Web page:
ANCHORAGE, Alaska (AP) — With sizable shockwaves still emanating from last week’s powerful earthquake, authorities in Alaska are urging the selfie-taking public to stay away from a road that was badly mangled.

Some photos posted on social media show people even climbing into large cracks on the buckled road in Wasilla north of Anchorage, Alaska State Trooper spokesman Jonathon Taylor said Tuesday. Signs and barricades have been set up to keep people away from the site, whose ground liquefied from the force of Friday’s 7.0 magnitude quake near Anchorage.

“It looks sort of like shattered pieces of glass, if you will, from above, which makes a very fascinating visual. But it is also unsafe to be there,” Taylor said.

Ap Aptopix Earthquake Alaska A Usa Ak
This aerial photo shows damage on Vine Road, south of Wasilla, Alaska, after earthquakes Friday, Nov. 30, 2018. Back-to-back earthquakes measuring 7.0 and 5.7 shattered highways and rocked buildings Friday in Anchorage and the surrounding area, sending people running into the streets and briefly triggering a tsunami warning for islands and coastal areas south of the city.
Marc Lester, Anchorage Daily News, via AP

Repair crews using heavy equipment have started construction on the stretch of road, and spectators can impede that effort, he said.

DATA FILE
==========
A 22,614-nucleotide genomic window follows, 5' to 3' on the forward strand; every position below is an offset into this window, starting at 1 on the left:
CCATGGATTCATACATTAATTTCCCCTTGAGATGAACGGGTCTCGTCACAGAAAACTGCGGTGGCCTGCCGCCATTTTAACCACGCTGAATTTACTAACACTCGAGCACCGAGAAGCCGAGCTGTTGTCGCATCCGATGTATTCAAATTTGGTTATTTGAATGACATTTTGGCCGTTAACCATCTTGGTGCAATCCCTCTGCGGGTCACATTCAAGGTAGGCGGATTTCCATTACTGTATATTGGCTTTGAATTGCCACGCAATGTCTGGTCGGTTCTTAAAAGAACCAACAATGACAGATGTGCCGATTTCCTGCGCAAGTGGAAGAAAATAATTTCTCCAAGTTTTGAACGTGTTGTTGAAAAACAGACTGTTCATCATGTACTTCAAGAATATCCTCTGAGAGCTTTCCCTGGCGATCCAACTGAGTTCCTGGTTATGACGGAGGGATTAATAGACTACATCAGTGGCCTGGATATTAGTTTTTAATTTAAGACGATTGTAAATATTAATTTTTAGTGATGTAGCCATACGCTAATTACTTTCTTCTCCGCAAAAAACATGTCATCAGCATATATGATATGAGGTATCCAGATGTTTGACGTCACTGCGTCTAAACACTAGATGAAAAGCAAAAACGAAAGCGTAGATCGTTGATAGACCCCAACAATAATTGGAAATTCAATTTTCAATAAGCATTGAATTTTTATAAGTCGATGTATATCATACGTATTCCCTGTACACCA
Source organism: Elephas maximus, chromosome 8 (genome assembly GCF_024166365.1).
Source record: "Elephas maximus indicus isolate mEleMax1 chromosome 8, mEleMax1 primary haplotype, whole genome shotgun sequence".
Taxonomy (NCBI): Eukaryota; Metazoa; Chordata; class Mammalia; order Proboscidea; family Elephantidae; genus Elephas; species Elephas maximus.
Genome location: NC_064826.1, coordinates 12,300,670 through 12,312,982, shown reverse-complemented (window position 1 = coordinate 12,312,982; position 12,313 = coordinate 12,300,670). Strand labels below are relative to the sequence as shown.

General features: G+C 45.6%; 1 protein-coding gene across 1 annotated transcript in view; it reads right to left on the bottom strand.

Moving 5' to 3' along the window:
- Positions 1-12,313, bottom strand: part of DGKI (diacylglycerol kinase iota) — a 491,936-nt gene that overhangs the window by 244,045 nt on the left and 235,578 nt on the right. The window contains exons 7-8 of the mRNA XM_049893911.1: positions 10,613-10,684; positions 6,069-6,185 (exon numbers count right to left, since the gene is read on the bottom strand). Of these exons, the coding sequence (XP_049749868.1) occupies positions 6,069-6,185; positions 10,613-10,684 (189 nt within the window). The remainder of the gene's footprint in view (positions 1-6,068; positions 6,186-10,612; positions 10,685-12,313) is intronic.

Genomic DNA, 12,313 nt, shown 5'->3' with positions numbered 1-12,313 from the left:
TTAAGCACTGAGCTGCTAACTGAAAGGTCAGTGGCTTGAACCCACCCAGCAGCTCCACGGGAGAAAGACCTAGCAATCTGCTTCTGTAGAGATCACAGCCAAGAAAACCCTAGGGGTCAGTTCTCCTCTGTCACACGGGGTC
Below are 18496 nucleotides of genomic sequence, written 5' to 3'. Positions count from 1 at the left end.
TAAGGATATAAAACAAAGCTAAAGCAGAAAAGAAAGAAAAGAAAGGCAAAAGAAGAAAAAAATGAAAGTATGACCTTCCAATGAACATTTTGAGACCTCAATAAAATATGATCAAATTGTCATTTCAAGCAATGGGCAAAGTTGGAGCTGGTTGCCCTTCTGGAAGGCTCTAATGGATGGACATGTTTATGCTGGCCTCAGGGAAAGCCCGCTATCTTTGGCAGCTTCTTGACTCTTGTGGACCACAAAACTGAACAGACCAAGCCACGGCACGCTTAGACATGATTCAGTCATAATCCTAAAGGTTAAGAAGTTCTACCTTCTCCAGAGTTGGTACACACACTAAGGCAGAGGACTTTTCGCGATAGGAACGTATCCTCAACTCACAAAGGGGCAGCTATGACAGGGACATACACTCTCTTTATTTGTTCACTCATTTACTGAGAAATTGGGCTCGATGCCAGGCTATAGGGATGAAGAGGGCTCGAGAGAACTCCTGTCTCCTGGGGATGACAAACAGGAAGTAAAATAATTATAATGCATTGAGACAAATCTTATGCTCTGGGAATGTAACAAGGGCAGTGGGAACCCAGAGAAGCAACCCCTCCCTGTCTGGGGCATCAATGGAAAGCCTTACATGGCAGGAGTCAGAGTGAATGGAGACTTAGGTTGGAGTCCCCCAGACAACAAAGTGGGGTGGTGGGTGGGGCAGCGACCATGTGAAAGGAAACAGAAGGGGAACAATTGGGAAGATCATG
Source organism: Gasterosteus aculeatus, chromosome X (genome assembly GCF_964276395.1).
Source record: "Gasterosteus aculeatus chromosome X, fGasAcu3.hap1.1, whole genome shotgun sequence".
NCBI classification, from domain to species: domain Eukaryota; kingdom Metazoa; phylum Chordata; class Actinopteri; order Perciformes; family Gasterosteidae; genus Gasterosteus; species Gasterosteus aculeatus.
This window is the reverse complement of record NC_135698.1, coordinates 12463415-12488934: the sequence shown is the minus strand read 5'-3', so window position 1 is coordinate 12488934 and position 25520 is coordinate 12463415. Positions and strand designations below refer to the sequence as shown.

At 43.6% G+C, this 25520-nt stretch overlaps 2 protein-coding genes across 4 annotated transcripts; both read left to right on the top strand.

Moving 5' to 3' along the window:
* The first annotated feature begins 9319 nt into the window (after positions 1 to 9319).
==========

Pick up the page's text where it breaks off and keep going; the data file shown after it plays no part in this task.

Taylor hasn’t heard about anyone getting hurt, however. He said just being in the area is extremely unsafe, particularly with scores of aftershocks occurring since the earthquake, which was centered 7 miles (11 kilometers) north of Anchorage.

The latest substantial aftershock occurred shortly after 7 a.m. Tuesday.

The 4.6 magnitude temblor was felt in Anchorage. It was the 13th with a magnitude of 4.5 and above since Friday’s quake, according to U.S. Geological Survey geophysicist John Bellini.

More than 2,100 aftershocks have occurred since the first earthquake, including a 5.7 shaker that arrived within minutes. The vast majority of the aftershocks are too small to feel, Bellini said.

Friday’s earthquake-damaged roads and structures, cracked roadways and collapsed highway ramps. But no catastrophic damage, injuries or deaths have been reported.

Alaska Railroad freight trains resumed runs between Anchorage and Fairbanks on Tuesday following repairs to earthquake damage that prevented trains making the trek. The trip is 350 miles (563 kilometers) each way.

Officials say passenger trains will resume service Thursday with a flagstop train run that goes part of the way to Fairbanks, followed by the resumption Saturday of the railroad’s regular winter runs.

Schools in Anchorage have been closed until Dec. 10. An elementary school in the Anchorage suburb of Eagle River that been deemed unsafe to occupy will remain closed for the rest of the school year, said Morgan Duclos, a school district spokeswoman.